September 15, 2021

5 Ways to Find Ourselves after an Emotionally Abusive Relationship.


View this post on Instagram


Last night, my subconscious put on an exceptional show.

It has always been outstanding at crafting my experiences into new storylines and letting them run free during the night. I wake up each morning, clearly remembering three or four dreams I had. It’s both a blessing and a curse.

Its latest performance was set in my first serious relationship. A house party, with lots of friends, and the two of us in a room together, talking.

In real life, we had started dating when I was 14 and had been together for 10 years.

To my surprise, my subconscious managed to fabricate how it felt to be with him, 100 percent. How small I felt about myself by having my feelings and concerns dismissed. How I felt like it was all my fault. How I wasn’t aware that I deserved more than that because I had never learned to love myself first. How I didn’t hold myself accountable for expressing what I needed. How I couldn’t end things when I should have out of fear and guilt.

And it made me think of all the ways I found to put myself back together after it finally did end.

Hearted by

Even though I deeply believe that each of us has an individual path to healing, perhaps some of the lessons I learned will resonate with you.

1. Recognizing our patterns.

I remember the moment when I realized that I was unwillingly living my parents’ marriage. I was sitting at their dinner table, visiting after a few months because I was living abroad.

What, in the strangest way, seemed to be working for them felt toxic to me. Instead, I had the deep need to be seen and heard by my partner—with all that I am.

2. Being compassionate toward ourselves.

Finding ways to accept my own shortcomings and own the part I played was a crucial aspect of my path to healing. One morning, about half a year before I ended the relationship, I was on my way to work. I was on my bicycle, and when a car came out of the street I was about to take, I had a scary thought:

“I wouldn’t care if I were to get hit right now.”

The next week, I found a therapist.

Looking back, I realize how much it took for me to accept that I did the best I could with the resources I had during that specific time of my life. There’s a connection between knowing our worth and taking action to stop our own suffering instead of letting things turn as bad as they possibly can.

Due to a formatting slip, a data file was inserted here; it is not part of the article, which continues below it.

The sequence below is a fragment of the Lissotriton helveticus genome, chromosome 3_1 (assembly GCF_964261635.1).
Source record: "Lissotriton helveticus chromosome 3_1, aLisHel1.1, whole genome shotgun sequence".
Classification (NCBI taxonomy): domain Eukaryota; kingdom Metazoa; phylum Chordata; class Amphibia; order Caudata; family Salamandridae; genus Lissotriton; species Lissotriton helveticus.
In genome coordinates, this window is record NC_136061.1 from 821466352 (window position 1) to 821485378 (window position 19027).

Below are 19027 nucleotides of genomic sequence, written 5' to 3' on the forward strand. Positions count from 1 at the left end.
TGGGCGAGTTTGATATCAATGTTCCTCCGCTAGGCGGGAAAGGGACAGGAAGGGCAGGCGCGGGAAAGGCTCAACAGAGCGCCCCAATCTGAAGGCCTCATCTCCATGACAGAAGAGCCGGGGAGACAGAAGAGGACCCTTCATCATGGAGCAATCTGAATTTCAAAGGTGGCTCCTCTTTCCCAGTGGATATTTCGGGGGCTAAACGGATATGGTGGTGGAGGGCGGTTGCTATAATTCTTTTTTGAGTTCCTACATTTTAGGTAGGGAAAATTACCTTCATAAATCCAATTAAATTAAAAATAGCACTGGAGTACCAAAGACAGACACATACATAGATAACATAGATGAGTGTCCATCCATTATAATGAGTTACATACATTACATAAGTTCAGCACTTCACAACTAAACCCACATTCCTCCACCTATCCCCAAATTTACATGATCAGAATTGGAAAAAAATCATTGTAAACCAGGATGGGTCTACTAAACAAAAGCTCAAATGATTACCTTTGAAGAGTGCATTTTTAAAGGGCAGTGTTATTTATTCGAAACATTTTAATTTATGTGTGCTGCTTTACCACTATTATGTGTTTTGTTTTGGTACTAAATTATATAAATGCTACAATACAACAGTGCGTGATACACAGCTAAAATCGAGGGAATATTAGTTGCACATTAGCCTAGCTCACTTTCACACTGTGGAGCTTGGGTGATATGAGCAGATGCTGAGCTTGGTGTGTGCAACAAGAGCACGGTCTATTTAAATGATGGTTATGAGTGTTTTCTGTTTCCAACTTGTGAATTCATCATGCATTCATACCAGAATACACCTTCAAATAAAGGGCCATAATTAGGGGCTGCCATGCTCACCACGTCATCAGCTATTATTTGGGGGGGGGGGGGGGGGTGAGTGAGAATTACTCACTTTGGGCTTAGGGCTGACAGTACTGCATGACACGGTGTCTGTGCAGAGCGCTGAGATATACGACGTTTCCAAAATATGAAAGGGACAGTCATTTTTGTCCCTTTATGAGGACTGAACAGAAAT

3. Learning to set boundaries.

Thinking back on the person I was during that relationship, I recognize how I wasn’t only unable to express my needs, I didn’t even recognize them as such. My focus was solely on my partner’s desires and wants.

Anticipating and meeting them made me feel worthy of their love. It made me feel worthy as a person.

It took me years to understand that this had nothing to do with real love at all, but was solely an expression of conditioning and codependency.

4. Realizing that some parts of us only heal around company.

After ending my relationship of 10 years, I needed to learn to be by myself. I went on my first solo trip. I did a yoga teacher training in Thailand, learned to enjoy my own company backpacking through Cambodia and Laos, and went to a Vipassana retreat in Vietnam.

While this helped me forgive myself for many of the things I couldn’t prevent, I had to admit that there were wounds that could only heal in the company of another.

Someone who could be my mirror, call me out on my bullsh*t, and hold space for me in a way I hadn’t yet experienced. The first time my now-husband held me when I was sobbing because I was equally afraid to let him in as I was to let him go, was one of those moments.

5. Accepting that healing is cyclical.

Even though I’ve been out of this relationship for over six years now, in an emotionally healthy relationship for more than four years, and married for half a year, this part of my life resurfaces occasionally. There are still things to learn and let go of.

 While this brings out big feelings, I recognize how each time it does, my process continues. It’s almost like another layer of the onion is peeled.

I will never remove this part of my life, nor should I want to. In the end, it made me who I am today. And I’m proud of that badass.

I’d love to know if you have experienced any of these or other lessons coming out of an emotionally abusive relationship. Let’s connect in the comments.


Read 26 Comments and Reply

Read 26 comments and reply

Top Contributors Latest

Rebekka Lehmann  |  Contribution: 37,820

author: Rebekka Lehmann

Image: ayepixel/Instagram

Editor: Rasha Al Jabi